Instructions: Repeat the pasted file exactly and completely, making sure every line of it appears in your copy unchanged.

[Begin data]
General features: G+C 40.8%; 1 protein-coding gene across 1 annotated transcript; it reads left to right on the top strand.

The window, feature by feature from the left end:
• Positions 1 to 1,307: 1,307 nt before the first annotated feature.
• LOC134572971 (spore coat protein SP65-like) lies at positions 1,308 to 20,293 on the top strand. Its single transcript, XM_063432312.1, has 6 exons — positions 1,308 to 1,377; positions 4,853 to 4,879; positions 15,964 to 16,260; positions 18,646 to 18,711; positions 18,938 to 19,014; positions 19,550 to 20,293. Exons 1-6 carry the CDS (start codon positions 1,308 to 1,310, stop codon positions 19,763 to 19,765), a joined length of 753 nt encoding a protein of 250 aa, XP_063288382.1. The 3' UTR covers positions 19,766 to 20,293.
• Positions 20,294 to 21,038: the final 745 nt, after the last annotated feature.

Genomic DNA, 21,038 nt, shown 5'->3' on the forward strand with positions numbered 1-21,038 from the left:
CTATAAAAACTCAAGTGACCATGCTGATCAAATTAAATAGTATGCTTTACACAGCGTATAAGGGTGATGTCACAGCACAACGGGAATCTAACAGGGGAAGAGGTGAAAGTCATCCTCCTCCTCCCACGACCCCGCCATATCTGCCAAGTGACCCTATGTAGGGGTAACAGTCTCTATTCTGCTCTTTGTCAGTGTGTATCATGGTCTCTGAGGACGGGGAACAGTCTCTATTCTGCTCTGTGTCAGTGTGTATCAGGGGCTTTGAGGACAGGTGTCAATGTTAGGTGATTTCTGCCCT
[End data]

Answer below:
General features: G+C 40.8%; 1 protein-coding gene across 1 annotated transcript; it reads left to right on the top strand.

The window, feature by feature from the left end:
• Positions 1 to 1,307: 1,307 nt before the first annotated feature.
• LOC134572971 (spore coat protein SP65-like) lies at positions 1,308 to 20,293 on the top strand. Its single transcript, XM_063432312.1, has 6 exons — positions 1,308 to 1,377; positions 4,853 to 4,879; positions 15,964 to 16,260; positions 18,646 to 18,711; positions 18,938 to 19,014; positions 19,550 to 20,293. Exons 1-6 carry the CDS (start codon positions 1,308 to 1,310, stop codon positions 19,763 to 19,765), a joined length of 753 nt encoding a protein of 250 aa, XP_063288382.1. The 3' UTR covers positions 19,766 to 20,293.
• Positions 20,294 to 21,038: the final 745 nt, after the last annotated feature.

Genomic DNA, 21,038 nt, shown 5'->3' on the forward strand with positions numbered 1-21,038 from the left:
CTATAAAAACTCAAGTGACCATGCTGATCAAATTAAATAGTATGCTTTACACAGCGTATAAGGGTGATGTCACAGCACAACGGGAATCTAACAGGGGAAGAGGTGAAAGTCATCCTCCTCCTCCCACGACCCCGCCATATCTGCCAAGTGACCCTATGTAGGGGTAACAGTCTCTATTCTGCTCTTTGTCAGTGTGTATCATGGTCTCTGAGGACGGGGAACAGTCTCTATTCTGCTCTGTGTCAGTGTGTATCAGGGGCTTTGAGGACAGGTGTCAATGTTAGGTGATTTCTGCCCT